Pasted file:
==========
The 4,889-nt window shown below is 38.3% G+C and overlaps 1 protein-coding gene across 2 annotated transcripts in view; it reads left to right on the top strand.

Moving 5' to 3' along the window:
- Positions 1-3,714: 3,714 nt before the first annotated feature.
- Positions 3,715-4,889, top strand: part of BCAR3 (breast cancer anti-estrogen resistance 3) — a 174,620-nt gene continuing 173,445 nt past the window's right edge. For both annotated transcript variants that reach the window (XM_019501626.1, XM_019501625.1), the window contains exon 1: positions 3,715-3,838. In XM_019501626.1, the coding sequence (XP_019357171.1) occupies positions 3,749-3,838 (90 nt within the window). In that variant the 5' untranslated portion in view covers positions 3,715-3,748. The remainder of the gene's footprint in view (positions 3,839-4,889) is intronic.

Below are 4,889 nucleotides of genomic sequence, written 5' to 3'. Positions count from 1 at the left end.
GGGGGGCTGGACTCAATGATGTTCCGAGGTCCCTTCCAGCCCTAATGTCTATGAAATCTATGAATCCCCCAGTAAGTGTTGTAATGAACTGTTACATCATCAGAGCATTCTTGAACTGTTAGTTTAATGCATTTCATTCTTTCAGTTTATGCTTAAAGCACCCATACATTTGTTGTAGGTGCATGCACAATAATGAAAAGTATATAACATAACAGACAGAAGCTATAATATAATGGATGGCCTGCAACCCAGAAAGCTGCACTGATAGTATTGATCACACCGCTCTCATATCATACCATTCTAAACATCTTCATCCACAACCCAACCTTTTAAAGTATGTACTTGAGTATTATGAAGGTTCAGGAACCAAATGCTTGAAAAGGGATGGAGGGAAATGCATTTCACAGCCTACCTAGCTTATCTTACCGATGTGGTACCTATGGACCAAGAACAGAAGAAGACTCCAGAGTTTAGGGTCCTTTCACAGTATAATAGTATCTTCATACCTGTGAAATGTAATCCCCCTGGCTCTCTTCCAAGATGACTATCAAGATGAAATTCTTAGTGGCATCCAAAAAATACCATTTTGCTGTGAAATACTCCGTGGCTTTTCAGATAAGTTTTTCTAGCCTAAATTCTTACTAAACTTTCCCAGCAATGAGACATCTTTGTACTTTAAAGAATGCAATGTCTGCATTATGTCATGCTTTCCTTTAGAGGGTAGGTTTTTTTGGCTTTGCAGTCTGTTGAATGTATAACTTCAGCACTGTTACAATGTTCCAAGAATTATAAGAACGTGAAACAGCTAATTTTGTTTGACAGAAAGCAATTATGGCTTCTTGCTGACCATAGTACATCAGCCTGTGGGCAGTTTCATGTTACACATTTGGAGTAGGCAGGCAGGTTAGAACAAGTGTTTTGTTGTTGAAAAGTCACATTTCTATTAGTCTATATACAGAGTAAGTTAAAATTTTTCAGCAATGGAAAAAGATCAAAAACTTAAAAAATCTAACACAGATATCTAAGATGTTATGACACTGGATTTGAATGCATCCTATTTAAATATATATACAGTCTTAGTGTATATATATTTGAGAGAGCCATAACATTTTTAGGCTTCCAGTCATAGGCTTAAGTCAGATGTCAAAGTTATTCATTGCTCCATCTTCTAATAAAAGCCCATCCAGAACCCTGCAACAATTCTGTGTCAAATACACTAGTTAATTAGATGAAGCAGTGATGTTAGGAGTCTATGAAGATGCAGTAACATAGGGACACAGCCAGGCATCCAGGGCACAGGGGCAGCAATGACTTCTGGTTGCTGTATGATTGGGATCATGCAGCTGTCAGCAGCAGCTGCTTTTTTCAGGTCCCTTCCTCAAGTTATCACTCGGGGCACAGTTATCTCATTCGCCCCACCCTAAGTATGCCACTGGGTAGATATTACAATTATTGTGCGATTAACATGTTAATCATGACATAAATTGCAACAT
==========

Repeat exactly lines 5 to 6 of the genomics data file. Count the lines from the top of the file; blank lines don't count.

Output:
Below are 4,889 nucleotides of genomic sequence, written 5' to 3'. Positions count from 1 at the left end.
GGGGGGCTGGACTCAATGATGTTCCGAGGTCCCTTCCAGCCCTAATGTCTATGAAATCTATGAATCCCCCAGTAAGTGTTGTAATGAACTGTTACATCATCAGAGCATTCTTGAACTGTTAGTTTAATGCATTTCATTCTTTCAGTTTATGCTTAAAGCACCCATACATTTGTTGTAGGTGCATGCACAATAATGAAAAGTATATAACATAACAGACAGAAGCTATAATATAATGGATGGCCTGCAACCCAGAAAGCTGCACTGATAGTATTGATCACACCGCTCTCATATCATACCATTCTAAACATCTTCATCCACAACCCAACCTTTTAAAGTATGTACTTGAGTATTATGAAGGTTCAGGAACCAAATGCTTGAAAAGGGATGGAGGGAAATGCATTTCACAGCCTACCTAGCTTATCTTACCGATGTGGTACCTATGGACCAAGAACAGAAGAAGACTCCAGAGTTTAGGGTCCTTTCACAGTATAATAGTATCTTCATACCTGTGAAATGTAATCCCCCTGGCTCTCTTCCAAGATGACTATCAAGATGAAATTCTTAGTGGCATCCAAAAAATACCATTTTGCTGTGAAATACTCCGTGGCTTTTCAGATAAGTTTTTCTAGCCTAAATTCTTACTAAACTTTCCCAGCAATGAGACATCTTTGTACTTTAAAGAATGCAATGTCTGCATTATGTCATGCTTTCCTTTAGAGGGTAGGTTTTTTTGGCTTTGCAGTCTGTTGAATGTATAACTTCAGCACTGTTACAATGTTCCAAGAATTATAAGAACGTGAAACAGCTAATTTTGTTTGACAGAAAGCAATTATGGCTTCTTGCTGACCATAGTACATCAGCCTGTGGGCAGTTTCATGTTACACATTTGGAGTAGGCAGGCAGGTTAGAACAAGTGTTTTGTTGTTGAAAAGTCACATTTCTATTAGTCTATATACAGAGTAAGTTAAAATTTTTCAGCAATGGAAAAAGATCAAAAACTTAAAAAATCTAACACAGATATCTAAGATGTTATGACACTGGATTTGAATGCATCCTATTTAAATATATATACAGTCTTAGTGTATATATATTTGAGAGAGCCATAACATTTTTAGGCTTCCAGTCATAGGCTTAAGTCAGATGTCAAAGTTATTCATTGCTCCATCTTCTAATAAAAGCCCATCCAGAACCCTGCAACAATTCTGTGTCAAATACACTAGTTAATTAGATGAAGCAGTGATGTTAGGAGTCTATGAAGATGCAGTAACATAGGGACACAGCCAGGCATCCAGGGCACAGGGGCAGCAATGACTTCTGGTTGCTGTATGATTGGGATCATGCAGCTGTCAGCAGCAGCTGCTTTTTTCAGGTCCCTTCCTCAAGTTATCACTCGGGGCACAGTTATCTCATTCGCCCCACCCTAAGTATGCCACTGGGTAGATATTACAATTATTGTGCGATTAACATGTTAATCATGACATAAATTGCAACAT